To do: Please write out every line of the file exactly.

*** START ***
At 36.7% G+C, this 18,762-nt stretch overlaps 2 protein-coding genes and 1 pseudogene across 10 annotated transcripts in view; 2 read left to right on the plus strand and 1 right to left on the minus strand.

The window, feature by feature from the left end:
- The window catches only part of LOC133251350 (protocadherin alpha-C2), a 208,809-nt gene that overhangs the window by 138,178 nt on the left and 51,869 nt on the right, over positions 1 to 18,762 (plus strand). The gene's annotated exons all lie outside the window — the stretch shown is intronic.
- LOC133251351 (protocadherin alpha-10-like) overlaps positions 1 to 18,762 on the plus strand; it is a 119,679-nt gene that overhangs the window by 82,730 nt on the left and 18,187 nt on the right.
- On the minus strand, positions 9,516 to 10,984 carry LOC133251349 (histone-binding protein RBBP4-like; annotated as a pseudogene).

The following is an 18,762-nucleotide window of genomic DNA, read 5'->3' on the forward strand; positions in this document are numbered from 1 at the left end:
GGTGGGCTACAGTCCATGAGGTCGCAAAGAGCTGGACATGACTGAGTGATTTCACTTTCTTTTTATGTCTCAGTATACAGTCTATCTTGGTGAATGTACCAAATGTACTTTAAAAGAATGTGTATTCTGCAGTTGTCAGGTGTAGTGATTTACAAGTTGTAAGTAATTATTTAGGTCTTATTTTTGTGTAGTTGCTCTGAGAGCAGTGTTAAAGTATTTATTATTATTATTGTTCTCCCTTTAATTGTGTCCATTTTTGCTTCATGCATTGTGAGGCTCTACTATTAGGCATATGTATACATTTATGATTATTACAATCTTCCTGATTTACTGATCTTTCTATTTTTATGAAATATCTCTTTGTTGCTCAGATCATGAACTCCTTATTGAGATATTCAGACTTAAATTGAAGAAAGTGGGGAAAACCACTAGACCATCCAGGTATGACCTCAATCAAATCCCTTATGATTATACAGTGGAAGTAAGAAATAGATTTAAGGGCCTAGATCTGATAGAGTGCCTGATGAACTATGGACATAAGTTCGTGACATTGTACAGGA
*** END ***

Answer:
At 36.7% G+C, this 18,762-nt stretch overlaps 2 protein-coding genes and 1 pseudogene across 10 annotated transcripts in view; 2 read left to right on the plus strand and 1 right to left on the minus strand.

The window, feature by feature from the left end:
- The window catches only part of LOC133251350 (protocadherin alpha-C2), a 208,809-nt gene that overhangs the window by 138,178 nt on the left and 51,869 nt on the right, over positions 1 to 18,762 (plus strand). The gene's annotated exons all lie outside the window — the stretch shown is intronic.
- LOC133251351 (protocadherin alpha-10-like) overlaps positions 1 to 18,762 on the plus strand; it is a 119,679-nt gene that overhangs the window by 82,730 nt on the left and 18,187 nt on the right.
- On the minus strand, positions 9,516 to 10,984 carry LOC133251349 (histone-binding protein RBBP4-like; annotated as a pseudogene).

The following is an 18,762-nucleotide window of genomic DNA, read 5'->3' on the forward strand; positions in this document are numbered from 1 at the left end:
GGTGGGCTACAGTCCATGAGGTCGCAAAGAGCTGGACATGACTGAGTGATTTCACTTTCTTTTTATGTCTCAGTATACAGTCTATCTTGGTGAATGTACCAAATGTACTTTAAAAGAATGTGTATTCTGCAGTTGTCAGGTGTAGTGATTTACAAGTTGTAAGTAATTATTTAGGTCTTATTTTTGTGTAGTTGCTCTGAGAGCAGTGTTAAAGTATTTATTATTATTATTGTTCTCCCTTTAATTGTGTCCATTTTTGCTTCATGCATTGTGAGGCTCTACTATTAGGCATATGTATACATTTATGATTATTACAATCTTCCTGATTTACTGATCTTTCTATTTTTATGAAATATCTCTTTGTTGCTCAGATCATGAACTCCTTATTGAGATATTCAGACTTAAATTGAAGAAAGTGGGGAAAACCACTAGACCATCCAGGTATGACCTCAATCAAATCCCTTATGATTATACAGTGGAAGTAAGAAATAGATTTAAGGGCCTAGATCTGATAGAGTGCCTGATGAACTATGGACATAAGTTCGTGACATTGTACAGGA